Adaptive temporal compressive sensing for video
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This paper introduces the concept of adaptive temporal compressive sensing (CS) for video. We propose a CS algorithm to adapt the compression ratio based on the scene's temporal complexity, computed from the compressed data, without compromising the quality of the reconstructed video. The temporal adaptivity is manifested by manipulating the integration time of the camera, opening the possibility to realtime implementation. The proposed algorithm is a generalized temporal CS approach that can be incorporated with a diverse set of existing hardware systems. © 2013 IEEE.
Published Version (Please cite this version)10.1109/ICIP.2013.6738004
Publication InfoBrady, David J; Carin, Lawrence; Liao, X; Llull, P; Sapiro, Guillermo; Yang, J; & Yuan, X (2013). Adaptive temporal compressive sensing for video. 2013 IEEE International Conference on Image Processing, ICIP 2013 - Proceedings. pp. 14-18. 10.1109/ICIP.2013.6738004. Retrieved from http://hdl.handle.net/10161/8941.
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Michael J. Fitzpatrick Professor of Photonics in the Edmund T. Pratt, Jr. School of Engineering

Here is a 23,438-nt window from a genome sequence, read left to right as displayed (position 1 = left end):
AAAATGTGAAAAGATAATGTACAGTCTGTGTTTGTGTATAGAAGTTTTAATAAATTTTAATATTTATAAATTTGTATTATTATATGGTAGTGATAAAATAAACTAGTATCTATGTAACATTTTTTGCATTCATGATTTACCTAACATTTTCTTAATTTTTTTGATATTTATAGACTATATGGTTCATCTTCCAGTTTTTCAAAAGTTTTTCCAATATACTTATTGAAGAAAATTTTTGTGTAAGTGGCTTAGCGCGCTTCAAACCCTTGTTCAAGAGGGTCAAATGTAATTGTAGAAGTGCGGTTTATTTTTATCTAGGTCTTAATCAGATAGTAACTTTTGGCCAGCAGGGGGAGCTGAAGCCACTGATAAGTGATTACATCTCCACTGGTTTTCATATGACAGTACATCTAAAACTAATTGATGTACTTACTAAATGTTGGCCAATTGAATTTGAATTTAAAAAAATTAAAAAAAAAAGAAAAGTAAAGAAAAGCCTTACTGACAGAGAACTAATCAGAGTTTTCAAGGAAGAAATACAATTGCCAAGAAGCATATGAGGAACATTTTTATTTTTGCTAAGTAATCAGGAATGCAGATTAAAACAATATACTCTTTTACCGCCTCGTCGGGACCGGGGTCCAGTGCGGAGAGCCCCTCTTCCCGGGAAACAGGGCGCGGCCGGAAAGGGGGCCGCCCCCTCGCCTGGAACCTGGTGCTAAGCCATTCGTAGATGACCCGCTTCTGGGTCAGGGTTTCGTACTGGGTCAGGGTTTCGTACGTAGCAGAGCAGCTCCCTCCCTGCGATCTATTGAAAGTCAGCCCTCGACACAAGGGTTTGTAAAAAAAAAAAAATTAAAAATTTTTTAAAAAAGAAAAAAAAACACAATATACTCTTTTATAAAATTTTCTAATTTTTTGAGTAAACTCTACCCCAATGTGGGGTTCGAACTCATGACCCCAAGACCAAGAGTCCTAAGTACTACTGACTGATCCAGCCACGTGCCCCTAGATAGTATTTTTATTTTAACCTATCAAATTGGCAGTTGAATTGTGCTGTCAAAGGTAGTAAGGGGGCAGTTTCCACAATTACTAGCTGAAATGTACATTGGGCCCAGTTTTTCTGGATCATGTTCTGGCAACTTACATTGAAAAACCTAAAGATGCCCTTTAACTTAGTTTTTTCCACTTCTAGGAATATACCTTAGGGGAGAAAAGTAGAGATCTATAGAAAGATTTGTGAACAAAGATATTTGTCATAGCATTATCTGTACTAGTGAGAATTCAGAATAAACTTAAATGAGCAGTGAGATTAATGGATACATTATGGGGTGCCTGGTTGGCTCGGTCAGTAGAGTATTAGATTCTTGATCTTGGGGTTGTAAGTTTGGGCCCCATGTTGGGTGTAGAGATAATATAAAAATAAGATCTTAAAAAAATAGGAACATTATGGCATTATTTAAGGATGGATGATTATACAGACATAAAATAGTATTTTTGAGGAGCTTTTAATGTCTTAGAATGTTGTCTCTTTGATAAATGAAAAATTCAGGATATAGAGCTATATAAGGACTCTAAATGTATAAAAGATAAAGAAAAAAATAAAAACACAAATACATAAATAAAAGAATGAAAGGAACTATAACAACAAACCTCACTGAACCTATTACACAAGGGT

David Brady leads the Duke Imaging and Spectroscopy Program (DISP) and the Computer Lab at Duke Kunshan University. These laboratories focus on computational imaging systems, with particular emphasis on smart cameras for security, consumer, transportation and broadcast applications.
James L. Meriam Professor of Electrical and Computer Engineering
Lawrence Carin earned the BS, MS, and PhD degrees in electrical engineering at the University of Maryland, College Park, in 1985, 1986, and 1989, respectively. In 1989 he joined the Electrical Engineering Department at Polytechnic University (Brooklyn) as an Assistant Professor, and became an Associate Professor there in 1994. In September 1995 he joined the Electrical Engineering Department at Duke University, where he is now a Professor, and Vice Provost for Research. From 2003-2014 he held th
Adjunct Assistant Professor in the Department of Electrical and Computer Engineering
James B. Duke Professor of Electrical and Computer Engineering
Guillermo Sapiro received his B.Sc. (summa cum laude), M.Sc., and Ph.D. from the Department of Electrical Engineering at the Technion, Israel Institute of Technology, in 1989, 1991, and 1993 respectively. After post-doctoral research at MIT, Dr. Sapiro became Member of Technical Staff at the research facilities of HP Labs in Palo Alto, California. He was with the Department of Electrical and Computer Engineering at the University of Minnesota, where he held the position of Distinguished McKni
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